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A Bernoulli distribution can be expressed as

$$ {\displaystyle f(k;p)=p^{k}(1-p)^{1-k}\quad {\text{for }}k\in \{0,1\}} $$

its mean is $p$. Let p = 0.7, the Bernoulli distribution can be expressed as $$ {\displaystyle f(k;0.7)=0.7^{k}(1-0.7)^{1-k}\quad {\text{for }}k\in \{0,1\}} \tag{1} $$ per wiki

The link function provides the relationship between the linear predictor and the mean of the distribution function.

for the Bernoulli distribution, the mean is p = 0.7

the logit function is in this form

$${\displaystyle \operatorname {logit} (p)=\log \left({\frac {p}{1-p}}\right)}$$

this equation $${\displaystyle \mathbf {X} {\boldsymbol {\beta }}=\ln \left({\frac {\mu }{1-\mu }}\right)\,\!}$$ comes from Common distributions with typical uses and canonical link functions table on wiki.

for the case of Bernoulli distribution with p = 0.7

$$\mathbf {X} {\boldsymbol {\beta }} = \log \left({\dfrac {p}{1-p}}\right)$$

The Mean function $$ {\displaystyle \mu ={\frac {\exp(\mathbf {X} {\boldsymbol {\beta }})}{1+\exp(\mathbf {X} {\boldsymbol {\beta }})}}={\frac {1}{1+\exp(-\mathbf {X} {\boldsymbol {\beta }})}}\,\!} \tag{2} $$

also comes from Common distributions with typical uses and canonical link functions table on wiki.

for the case of Bernoulli distribution with p = 0.7

$$ {\displaystyle p ={\frac {\exp(\mathbf {X} {\boldsymbol {\beta }})}{1+\exp(\mathbf {X} {\boldsymbol {\beta }})}}={\frac {1}{1+\exp(-\mathbf {X} {\boldsymbol {\beta }})}}\,\!} \tag{3} $$

does this mean that Equation 2 would output 0.7 for a a Bernoulli distribution parameterized by Equation 1? If yes, what is the detailed procedure?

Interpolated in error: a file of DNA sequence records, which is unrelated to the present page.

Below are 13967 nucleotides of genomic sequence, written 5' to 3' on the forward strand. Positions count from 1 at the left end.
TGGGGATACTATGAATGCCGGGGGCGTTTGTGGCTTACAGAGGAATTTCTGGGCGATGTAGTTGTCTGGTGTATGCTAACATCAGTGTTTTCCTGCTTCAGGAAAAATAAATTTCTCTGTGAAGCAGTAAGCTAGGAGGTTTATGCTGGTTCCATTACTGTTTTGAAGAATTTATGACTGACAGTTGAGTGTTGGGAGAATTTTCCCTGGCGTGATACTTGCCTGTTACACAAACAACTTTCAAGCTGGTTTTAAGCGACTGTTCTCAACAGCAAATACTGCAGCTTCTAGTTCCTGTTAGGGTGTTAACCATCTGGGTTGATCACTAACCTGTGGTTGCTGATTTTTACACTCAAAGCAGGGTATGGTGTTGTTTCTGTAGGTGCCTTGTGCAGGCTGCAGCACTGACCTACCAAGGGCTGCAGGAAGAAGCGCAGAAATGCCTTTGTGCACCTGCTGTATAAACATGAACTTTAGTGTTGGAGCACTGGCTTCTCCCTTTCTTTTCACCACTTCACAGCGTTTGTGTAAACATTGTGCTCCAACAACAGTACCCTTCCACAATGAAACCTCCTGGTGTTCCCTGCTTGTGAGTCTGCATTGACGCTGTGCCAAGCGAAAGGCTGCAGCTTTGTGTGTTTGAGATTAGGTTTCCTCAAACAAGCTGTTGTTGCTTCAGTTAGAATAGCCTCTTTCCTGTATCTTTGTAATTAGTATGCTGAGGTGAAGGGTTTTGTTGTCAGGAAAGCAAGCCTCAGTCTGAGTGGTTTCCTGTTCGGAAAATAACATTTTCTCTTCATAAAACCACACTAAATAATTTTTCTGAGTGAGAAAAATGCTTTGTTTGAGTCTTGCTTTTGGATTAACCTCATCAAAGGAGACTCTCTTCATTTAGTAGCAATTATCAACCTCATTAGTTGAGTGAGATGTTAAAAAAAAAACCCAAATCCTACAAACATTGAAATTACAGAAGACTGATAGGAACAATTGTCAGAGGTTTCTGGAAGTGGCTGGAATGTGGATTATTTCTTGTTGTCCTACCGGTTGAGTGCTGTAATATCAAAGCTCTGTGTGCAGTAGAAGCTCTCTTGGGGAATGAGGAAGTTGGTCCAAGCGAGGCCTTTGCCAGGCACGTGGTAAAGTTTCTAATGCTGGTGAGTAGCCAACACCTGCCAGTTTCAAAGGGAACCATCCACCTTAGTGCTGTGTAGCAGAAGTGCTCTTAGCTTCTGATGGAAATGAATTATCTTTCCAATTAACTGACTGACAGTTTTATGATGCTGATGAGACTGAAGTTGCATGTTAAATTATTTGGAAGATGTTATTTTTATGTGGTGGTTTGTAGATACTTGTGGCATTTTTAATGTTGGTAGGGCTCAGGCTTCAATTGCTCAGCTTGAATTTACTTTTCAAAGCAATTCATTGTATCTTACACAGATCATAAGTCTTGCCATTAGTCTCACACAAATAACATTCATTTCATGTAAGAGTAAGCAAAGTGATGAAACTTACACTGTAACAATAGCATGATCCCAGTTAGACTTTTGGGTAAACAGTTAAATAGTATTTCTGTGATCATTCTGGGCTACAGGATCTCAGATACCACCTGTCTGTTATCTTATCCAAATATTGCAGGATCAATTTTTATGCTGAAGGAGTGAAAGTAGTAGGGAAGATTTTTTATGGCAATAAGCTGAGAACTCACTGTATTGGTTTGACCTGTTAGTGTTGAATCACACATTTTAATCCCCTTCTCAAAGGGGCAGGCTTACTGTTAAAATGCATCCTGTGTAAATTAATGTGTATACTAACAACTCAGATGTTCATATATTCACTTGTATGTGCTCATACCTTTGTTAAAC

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First to clear things out:

If the response is $Y \sim \text{Normal}(\mu, \sigma^{2})$ we can model how the mean $\text{E}(Y) = \mu$ depends on some variables with equation: $$ \mu = \mathbf{x}^{T} \cdot \mathbf{\beta} $$ and because right hand side is a linear function of $\mathbf{\beta}$: $$ \mu = \beta_{0} + \beta_{1} \cdot x_{1} + ... + \beta_{m} \cdot x_{m} $$ we call this linear regression.

Now if the response is $Y \sim \text{Bernoulli}(\pi)$ we can model how the mean $\text{E}(Y) = \pi$ depends on some variables with equation: $$ \pi = \frac{\exp(\mathbf{x}^{T} \cdot \mathbf{\beta})}{1 + \exp(\mathbf{x}^{T} \cdot \mathbf{\beta})} $$ and because the right hand side is called (standard) logistic function or sigmoid: $$ S(x) = \frac{\exp(x)}{1 + \exp(x)} $$ we call this logistic regression. The inverse of $S(x)$ is a function $$ \text{logit}(x) = \ln\left( \frac{x}{1 - x} \right) $$ called logit because when $x = \text{Pr}(A)$ is probability of some event A this function returns logarithm of odds for the event A.

Now in this case, when the response is Bernoulli random variable, logit links the mean to linear predictor $\mathbf{x}^{T} \cdot \mathbf{\beta}$: $$ \text{logit}(\pi) = \text{logit}(S(\mathbf{x}^{T} \cdot \mathbf{\beta})) = \mathbf{x}^{T} \cdot \mathbf{\beta} $$ and we say that logit is the link function for Bernoulli response.

Now to answer your question:

Let's say we have only one explanatory random variable $X$ and we would like to know how mean $\pi$ depends on $X$: $$ \pi(X) = \text{Pr}(Y = 1 | X) $$ Using logistic regression: $$ \pi(X) = S(\mathbf{x}^{T} \cdot \mathbf{\beta}) $$ the function $S(\mathbf{x}^{T} \cdot \mathbf{\beta})$ will return an estimate of $\pi$ given value $x$ of $X$ and given an estimate of $\mathbf{\beta}$.